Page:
Robin Wall Kimmerer Quote: “Each person, human or no, is bound to every other in a reciprocal relationship. Just as all beings have a duty to me, I have a duty to them. If an animal gives its life to feed me, I am in turn bound to support its life. If I receive a stream’s gift of pure water, then I am responsible for returning a gift in kind. An integral part of a human’s education is to know those duties and how to perform them.”
Robin Wall Kimmerer Quote: “Ruined land was accepted as the collateral damage of progress.”
Robin Wall Kimmerer Quote: “Philosophers call this state of isolation and disconnection “species loneliness” – a deep, unnamed sadness stemming from estrangement from the rest of Creation, from the loss of relationship. As our human dominance of the world has grown, we have become more isolated, more lonely when we can no longer call out to our neighbors. It’s no wonder that naming was the first job the Creator gave Nanabozho.”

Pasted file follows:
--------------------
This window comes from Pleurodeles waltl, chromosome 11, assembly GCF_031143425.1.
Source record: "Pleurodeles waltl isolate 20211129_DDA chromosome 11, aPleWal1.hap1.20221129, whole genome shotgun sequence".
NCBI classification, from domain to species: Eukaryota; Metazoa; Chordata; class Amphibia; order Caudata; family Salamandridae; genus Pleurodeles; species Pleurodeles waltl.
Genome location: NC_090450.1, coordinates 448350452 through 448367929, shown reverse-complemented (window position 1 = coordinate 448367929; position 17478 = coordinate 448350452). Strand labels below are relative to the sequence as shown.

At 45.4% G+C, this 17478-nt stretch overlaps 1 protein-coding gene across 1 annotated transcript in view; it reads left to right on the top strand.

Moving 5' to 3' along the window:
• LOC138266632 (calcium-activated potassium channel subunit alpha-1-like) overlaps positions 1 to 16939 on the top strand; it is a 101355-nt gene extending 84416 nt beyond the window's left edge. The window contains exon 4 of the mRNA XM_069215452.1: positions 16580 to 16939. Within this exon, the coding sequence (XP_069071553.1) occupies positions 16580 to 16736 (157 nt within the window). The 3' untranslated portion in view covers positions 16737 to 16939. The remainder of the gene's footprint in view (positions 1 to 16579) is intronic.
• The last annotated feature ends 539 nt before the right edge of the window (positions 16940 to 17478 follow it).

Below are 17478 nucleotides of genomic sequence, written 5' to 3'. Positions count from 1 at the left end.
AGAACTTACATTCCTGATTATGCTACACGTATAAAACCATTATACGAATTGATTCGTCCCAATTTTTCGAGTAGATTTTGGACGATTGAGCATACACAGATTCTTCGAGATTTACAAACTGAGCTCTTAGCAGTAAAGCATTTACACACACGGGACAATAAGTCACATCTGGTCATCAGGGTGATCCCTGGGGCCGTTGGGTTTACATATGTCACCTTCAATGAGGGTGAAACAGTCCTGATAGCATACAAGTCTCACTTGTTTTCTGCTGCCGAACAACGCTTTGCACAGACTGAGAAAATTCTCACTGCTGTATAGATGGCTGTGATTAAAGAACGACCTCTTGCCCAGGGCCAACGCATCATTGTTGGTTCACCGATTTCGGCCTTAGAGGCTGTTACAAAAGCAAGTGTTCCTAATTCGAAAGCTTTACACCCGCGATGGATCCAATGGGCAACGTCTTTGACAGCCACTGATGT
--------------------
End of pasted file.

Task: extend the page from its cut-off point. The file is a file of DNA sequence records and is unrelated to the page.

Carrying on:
Robin Wall Kimmerer Quote: “Our toddlers speak of plants and animals as if they were people, extending to them self and intention and compassion – until we teach them not to.”
Robin Wall Kimmerer Quote: “The Honorable Harvest asks us to give back, in reciprocity, for what we have been given. Reciprocity helps resolve the moral tension of taking a life by giving in return something of value that sustains the ones who sustain us. One of our responsibilities as human people is to find ways to enter into reciprocity with the more-than-human world. We can do it through gratitude, through ceremony, through land stewardship, science, art, and in everyday acts of practical reverence.”